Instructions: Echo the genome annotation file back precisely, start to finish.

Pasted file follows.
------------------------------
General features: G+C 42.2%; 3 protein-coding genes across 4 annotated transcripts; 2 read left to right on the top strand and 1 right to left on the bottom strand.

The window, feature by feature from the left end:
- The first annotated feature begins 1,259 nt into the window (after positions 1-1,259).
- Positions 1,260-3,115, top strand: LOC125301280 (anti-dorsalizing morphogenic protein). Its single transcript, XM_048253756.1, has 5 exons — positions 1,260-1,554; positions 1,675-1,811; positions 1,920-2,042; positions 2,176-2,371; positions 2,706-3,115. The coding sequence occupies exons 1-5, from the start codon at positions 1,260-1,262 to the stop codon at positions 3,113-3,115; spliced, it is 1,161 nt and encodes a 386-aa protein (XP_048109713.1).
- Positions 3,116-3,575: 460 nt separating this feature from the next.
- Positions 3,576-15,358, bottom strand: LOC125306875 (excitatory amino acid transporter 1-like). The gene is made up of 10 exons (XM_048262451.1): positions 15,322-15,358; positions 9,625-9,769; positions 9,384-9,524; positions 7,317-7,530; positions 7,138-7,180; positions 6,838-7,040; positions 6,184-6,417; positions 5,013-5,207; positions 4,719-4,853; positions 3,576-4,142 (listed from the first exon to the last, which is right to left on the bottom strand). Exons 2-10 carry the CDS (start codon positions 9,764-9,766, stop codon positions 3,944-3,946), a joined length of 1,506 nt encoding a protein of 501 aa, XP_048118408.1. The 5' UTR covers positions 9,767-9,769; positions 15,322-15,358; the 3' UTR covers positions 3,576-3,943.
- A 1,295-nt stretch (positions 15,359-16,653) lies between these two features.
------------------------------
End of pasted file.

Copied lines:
General features: G+C 42.2%; 3 protein-coding genes across 4 annotated transcripts; 2 read left to right on the top strand and 1 right to left on the bottom strand.

The window, feature by feature from the left end:
- The first annotated feature begins 1,259 nt into the window (after positions 1-1,259).
- Positions 1,260-3,115, top strand: LOC125301280 (anti-dorsalizing morphogenic protein). Its single transcript, XM_048253756.1, has 5 exons — positions 1,260-1,554; positions 1,675-1,811; positions 1,920-2,042; positions 2,176-2,371; positions 2,706-3,115. The coding sequence occupies exons 1-5, from the start codon at positions 1,260-1,262 to the stop codon at positions 3,113-3,115; spliced, it is 1,161 nt and encodes a 386-aa protein (XP_048109713.1).
- Positions 3,116-3,575: 460 nt separating this feature from the next.
- Positions 3,576-15,358, bottom strand: LOC125306875 (excitatory amino acid transporter 1-like). The gene is made up of 10 exons (XM_048262451.1): positions 15,322-15,358; positions 9,625-9,769; positions 9,384-9,524; positions 7,317-7,530; positions 7,138-7,180; positions 6,838-7,040; positions 6,184-6,417; positions 5,013-5,207; positions 4,719-4,853; positions 3,576-4,142 (listed from the first exon to the last, which is right to left on the bottom strand). Exons 2-10 carry the CDS (start codon positions 9,764-9,766, stop codon positions 3,944-3,946), a joined length of 1,506 nt encoding a protein of 501 aa, XP_048118408.1. The 5' UTR covers positions 9,767-9,769; positions 15,322-15,358; the 3' UTR covers positions 3,576-3,943.
- A 1,295-nt stretch (positions 15,359-16,653) lies between these two features.